ethan nadelmann international drug policy reform conference
Major Cannabis Events

Vote For Ethan Nadelmann For The 2014 Cannabis Business Awards

On Wednesday December 10, 2014, the Cannabis Business Awards will be held in Denver, Colorado. There are several categories, with several nominees, and I’m urging all TWB readers to vote for Ethan Nadelmann for ‘Most Influential Individual.’ When I think of the most influential person in the marijuana world, it hands down has to be Ethan Nadelmann. It’s not even a contest in my opinion. I don’t want to take away from others that are nominated for that category, but Ethan Nadelmann stands above them all.

You can vote at this link here, and I urge you to vote early and often. I don’t know if you can only vote once, or once a day, or what the limit is, so vote as many times as you can for Ethan until it won’t let you do it anymore. One of the most riveting speeches I’ve ever seen was the speech that Ethan Nadelmann gave at a ‘TED Talks’ event. That video is below:

Below is a brief bio for Ethan Nadelmann, courtesy of his profile page on the Drug Policy Alliance’s website:

Ethan Nadelmann is the founder and executive director of the Drug Policy Alliance, the leading organization in the United States promoting alternatives to the war on drugs. Nadelmann received his B.A., J.D., and Ph.D. in Political Science from Harvard as well as a Masters’ degree in International Relations from the London School of Economics, and taught at Princeton University for seven years. He has authored two books – Cops Across Borders and (with Peter Andreas) Policing The Globe – and his writings have appeared in most major media outlets in the U.S. as well as top academic journals (e.g., Science, International Organization), policy journals (Foreign Affairs, Foreign Policy, Washington Quarterly,Public Interest) and political publications from the right (National Review) to the left (The Nation).  He is interviewed frequently by media, including The Colbert Report,The O’Reilly Factor, Real Time with Bill Maher, and news programs on all the major U.S. networks as well as dozens of networks elsewhere.

Nadelmann and his colleagues have played pivotal roles in most of the major drug policy reform ballot initiative campaigns in the United States on issues ranging from medical marijuana and marijuana legalization to prison reform, drug treatment and reform of asset forfeiture laws. They also have reformed state and federal laws involving drug sentencing, access to sterile syringes to reduce HIV/AIDS, access to drug treatment, prevention of overdose fatalities, and all aspects of marijuana policy.  Nadelmann also plays a key role as drug policy advisor to George Soros and other prominent philanthropists as well as elected officials ranging from mayors, governors and state and federal legislators in the U.S. to presidents and cabinet ministers outside the U.S.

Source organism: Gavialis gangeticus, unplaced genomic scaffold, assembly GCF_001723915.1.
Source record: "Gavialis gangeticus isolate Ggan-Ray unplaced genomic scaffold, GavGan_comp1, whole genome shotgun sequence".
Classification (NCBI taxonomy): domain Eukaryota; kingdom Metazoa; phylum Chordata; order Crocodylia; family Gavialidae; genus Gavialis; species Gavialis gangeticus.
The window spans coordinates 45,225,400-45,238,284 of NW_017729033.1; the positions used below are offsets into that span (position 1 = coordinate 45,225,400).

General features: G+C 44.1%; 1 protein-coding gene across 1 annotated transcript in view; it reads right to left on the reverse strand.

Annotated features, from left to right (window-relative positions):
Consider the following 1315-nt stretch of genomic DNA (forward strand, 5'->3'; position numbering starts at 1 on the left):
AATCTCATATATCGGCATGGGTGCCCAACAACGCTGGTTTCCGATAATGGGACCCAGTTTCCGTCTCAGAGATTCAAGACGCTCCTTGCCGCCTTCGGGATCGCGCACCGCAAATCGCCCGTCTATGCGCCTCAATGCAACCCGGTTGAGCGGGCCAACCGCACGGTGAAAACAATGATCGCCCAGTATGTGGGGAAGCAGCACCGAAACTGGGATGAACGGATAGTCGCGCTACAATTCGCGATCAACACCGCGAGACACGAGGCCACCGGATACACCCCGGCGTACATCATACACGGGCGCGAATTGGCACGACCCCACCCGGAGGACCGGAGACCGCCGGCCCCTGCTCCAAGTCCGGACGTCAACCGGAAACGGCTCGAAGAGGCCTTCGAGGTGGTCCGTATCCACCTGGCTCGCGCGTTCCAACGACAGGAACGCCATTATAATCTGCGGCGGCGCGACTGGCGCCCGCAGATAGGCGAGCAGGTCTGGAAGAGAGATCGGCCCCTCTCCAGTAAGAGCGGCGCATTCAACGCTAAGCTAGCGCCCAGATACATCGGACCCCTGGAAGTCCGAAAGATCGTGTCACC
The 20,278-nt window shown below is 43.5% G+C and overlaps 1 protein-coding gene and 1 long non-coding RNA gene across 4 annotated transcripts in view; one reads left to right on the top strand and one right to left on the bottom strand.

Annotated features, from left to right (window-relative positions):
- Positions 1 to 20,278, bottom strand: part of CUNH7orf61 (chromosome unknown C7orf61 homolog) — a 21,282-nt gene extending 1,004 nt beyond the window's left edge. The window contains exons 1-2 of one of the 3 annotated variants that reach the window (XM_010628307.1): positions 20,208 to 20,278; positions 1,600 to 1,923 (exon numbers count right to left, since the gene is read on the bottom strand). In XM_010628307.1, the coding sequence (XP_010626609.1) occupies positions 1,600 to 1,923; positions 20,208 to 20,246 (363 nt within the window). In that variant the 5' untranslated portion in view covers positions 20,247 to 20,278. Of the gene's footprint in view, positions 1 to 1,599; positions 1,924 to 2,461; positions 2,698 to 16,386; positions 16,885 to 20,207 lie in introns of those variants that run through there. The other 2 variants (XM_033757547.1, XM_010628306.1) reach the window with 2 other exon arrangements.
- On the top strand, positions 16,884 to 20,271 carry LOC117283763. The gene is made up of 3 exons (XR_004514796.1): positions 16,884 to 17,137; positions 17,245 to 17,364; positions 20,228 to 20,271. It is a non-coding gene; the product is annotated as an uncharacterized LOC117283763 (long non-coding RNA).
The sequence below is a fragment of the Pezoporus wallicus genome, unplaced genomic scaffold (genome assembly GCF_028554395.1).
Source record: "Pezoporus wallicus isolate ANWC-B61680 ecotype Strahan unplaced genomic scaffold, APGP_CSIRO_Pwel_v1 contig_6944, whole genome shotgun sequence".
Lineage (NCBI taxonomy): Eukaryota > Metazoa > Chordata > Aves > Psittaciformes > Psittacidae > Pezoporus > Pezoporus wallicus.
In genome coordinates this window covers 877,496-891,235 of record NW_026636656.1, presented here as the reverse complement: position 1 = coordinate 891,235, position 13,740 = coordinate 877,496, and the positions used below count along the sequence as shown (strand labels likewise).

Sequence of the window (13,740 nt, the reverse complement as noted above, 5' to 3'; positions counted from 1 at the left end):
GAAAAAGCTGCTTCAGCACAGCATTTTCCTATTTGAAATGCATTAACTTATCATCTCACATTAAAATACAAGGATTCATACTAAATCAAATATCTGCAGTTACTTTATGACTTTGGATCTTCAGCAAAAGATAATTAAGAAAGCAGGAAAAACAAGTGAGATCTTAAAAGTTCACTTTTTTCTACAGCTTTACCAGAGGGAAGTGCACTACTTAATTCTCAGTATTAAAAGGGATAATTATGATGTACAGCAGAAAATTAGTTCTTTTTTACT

If you would like to attend the 2014 Cannabis Business Awards, you can buy tickets at this link here.

  • huge hug

    Well Mn can use his expertise. I hope he is helpful with whatever Mn is upto

  • Ron G.

    Absolutely; Nadelmann is an advocacy hero. Without mainstream activists like him, we wouldn’t be where we are. Trying to convince the world to embrace stoner culture was a losing proposition, which Paul Stanford demonstrated for three elections running. The only way to sell legalization to the majority was to convince them that whatever they think about drugs, prohibition is worse.

    To do that, he has fastidiously avoided advocating for weed. In fact, in the context of your essay a few days back on respecting stoner culture, he’s one of the suits on the bus–and you’re under it. I guarantee, he’d make a face like someone just farted if he heard this sentence (which you’ll probably recognze): “All of my friends and family that are true die hard marijuana fans spend just about every dollar of their disposable income on marijuana and marijuana products.”

    Legalization wouldn’t even be an issue if it weren’t for people like you and me, fueling consumer demand. If the demographics are anything like alcohol consumption (and I have no doubt they are), then ten percent of users account for well over half of sales. That means, from an economic standpoint, serious stoners built the demand side of this industry.

    We’ll continue to do that, but don’t expect any pats on the back. In fact, get ready to be mocked and vilified like a lush on a bar stool or a drunk behind the wheel, as the marketing departments of Big Cannabis try to gentrify their product’s image. They know they’re going to sell more high end vaporizers if they turn their noses up at Cheech and Chong.

    Personally, I don’t care what kind of socio-political manipulation advocates had to practice to push legalization through. I’ve spent decades saddled with the stoner label (or waving my stoner flag, depending on the context), and I really don’t care what people think, just that they no longer insist on my arrest and incarceration.

    But I think it’s worth noting that if you’re looking for respect for stoner culture, Ethan Nadelmann might not be the best source.